Sramana: How much money were you able to raise before you had revenue?
Chris Gladwin: Something to the order of $10 million.
Sramana: I talk with a lot of entrepreneurs and I have found that those who build capital intensive products requiring substantial capital investments were able to do it if they had either prior relationships with investors and a track record of making them money or they have been able to bootstrap using services to prove domain expertise. What is your opinion here? Is there another way to do it?
Chris Gladwin: I think you are right. You have to have prior relationships or you have to go bootstrap the company. I have seen companies bootstrap where they will restrict capabilities and market focus to the point where they can bootstrap it. Based on that, they are in a position to raise capital, particularly with web-based companies.
Sramana: That sounds like the lean startup model. If it is a business that can get into the hands of customers with a small amount of capital, that model works very well. I am focusing on the fat startup model where you need substantial amounts of capital.
Chris Gladwin: In the fat startup environment, I really think you need to have relationships.
Sramana: You started generating revenue in 2010 and since then your market has expanded substantially. How has your business ramped?
Chris Gladwin: There have been a combination of internal and external factors that have resulted in our business taking off. One of them is the external factor that you just noted. The number of companies buying a petabyte or 10 petabytes of data per year has increased. Those are all growing 50% per year. That is wonderful because our market is getting bigger every year.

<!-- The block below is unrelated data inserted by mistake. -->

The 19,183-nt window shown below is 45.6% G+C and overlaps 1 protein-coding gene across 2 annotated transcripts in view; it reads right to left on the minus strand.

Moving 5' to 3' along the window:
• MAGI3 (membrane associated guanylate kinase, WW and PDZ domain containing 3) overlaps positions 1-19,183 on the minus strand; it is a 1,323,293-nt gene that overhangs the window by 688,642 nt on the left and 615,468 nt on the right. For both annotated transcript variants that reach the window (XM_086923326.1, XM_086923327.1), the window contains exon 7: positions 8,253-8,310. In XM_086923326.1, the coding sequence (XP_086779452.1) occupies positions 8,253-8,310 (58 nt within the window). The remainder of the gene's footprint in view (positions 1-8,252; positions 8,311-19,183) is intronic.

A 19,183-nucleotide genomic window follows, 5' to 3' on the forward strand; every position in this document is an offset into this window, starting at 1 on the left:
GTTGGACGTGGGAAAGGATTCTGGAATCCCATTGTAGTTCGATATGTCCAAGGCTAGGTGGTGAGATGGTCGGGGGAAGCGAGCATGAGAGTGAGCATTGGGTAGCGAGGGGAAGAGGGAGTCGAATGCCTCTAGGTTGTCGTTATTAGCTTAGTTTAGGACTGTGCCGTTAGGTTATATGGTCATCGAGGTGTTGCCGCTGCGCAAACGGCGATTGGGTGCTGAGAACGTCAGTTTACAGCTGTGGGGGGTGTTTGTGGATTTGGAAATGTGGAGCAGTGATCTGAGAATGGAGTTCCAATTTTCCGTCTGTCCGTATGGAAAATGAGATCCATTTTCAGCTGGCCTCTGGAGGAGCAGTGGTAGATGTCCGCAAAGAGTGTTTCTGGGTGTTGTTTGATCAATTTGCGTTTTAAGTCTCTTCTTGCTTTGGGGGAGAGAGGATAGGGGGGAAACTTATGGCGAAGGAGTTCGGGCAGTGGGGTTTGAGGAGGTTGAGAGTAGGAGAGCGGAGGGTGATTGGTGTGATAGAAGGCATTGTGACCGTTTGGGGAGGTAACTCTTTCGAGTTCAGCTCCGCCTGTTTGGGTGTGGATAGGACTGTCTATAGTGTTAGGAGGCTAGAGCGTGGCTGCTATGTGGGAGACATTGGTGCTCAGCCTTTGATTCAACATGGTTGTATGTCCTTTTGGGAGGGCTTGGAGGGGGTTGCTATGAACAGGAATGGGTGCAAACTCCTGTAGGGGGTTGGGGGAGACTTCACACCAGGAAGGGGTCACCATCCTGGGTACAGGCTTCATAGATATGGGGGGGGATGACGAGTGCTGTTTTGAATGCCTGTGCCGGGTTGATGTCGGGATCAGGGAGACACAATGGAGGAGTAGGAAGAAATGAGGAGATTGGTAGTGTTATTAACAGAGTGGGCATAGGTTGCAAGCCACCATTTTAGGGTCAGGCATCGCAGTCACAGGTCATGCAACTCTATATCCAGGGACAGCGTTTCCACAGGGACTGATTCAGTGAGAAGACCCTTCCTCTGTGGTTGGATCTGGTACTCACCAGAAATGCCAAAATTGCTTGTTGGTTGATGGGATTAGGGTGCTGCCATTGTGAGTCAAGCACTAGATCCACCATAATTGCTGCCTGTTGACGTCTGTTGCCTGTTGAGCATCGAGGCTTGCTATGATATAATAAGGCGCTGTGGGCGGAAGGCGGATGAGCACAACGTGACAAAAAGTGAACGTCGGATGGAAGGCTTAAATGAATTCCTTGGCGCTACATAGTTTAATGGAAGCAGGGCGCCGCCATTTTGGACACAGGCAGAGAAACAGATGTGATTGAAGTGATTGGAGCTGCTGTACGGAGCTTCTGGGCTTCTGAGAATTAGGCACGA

At the same time, we became more capable. Our product became more proven, gained more features, and we have more customers. We were better able to serve the market as a result. Those internal and external factors lined up to drive our growth.
Sramana: How did the competitive landscape evolve?
Chris Gladwin: In 2010, the enterprise storage market was a $30 billion market. The big enterprise system market was around $12 billion. It was a market that was and still is dominated by seven multinational companies such as EMC, NetApp, HP, Dell, Oracle, and folks like that. They still dominate that market.
All of those companies were using the legacy technologies in 2010. Their techniques had not fundamentally changed. You had a classic innovators’ dilemma. A long time ago those companies were innovative but now they had an existing value network with their sales organizations. Having a new kind of capability that was better and more cost effective was not in their short term interest. They don’t necessarily want to lead the charge in making their existing product lines obsolete. In 2010, as well as today, we are able to go up against those major incumbents and have a much better solution.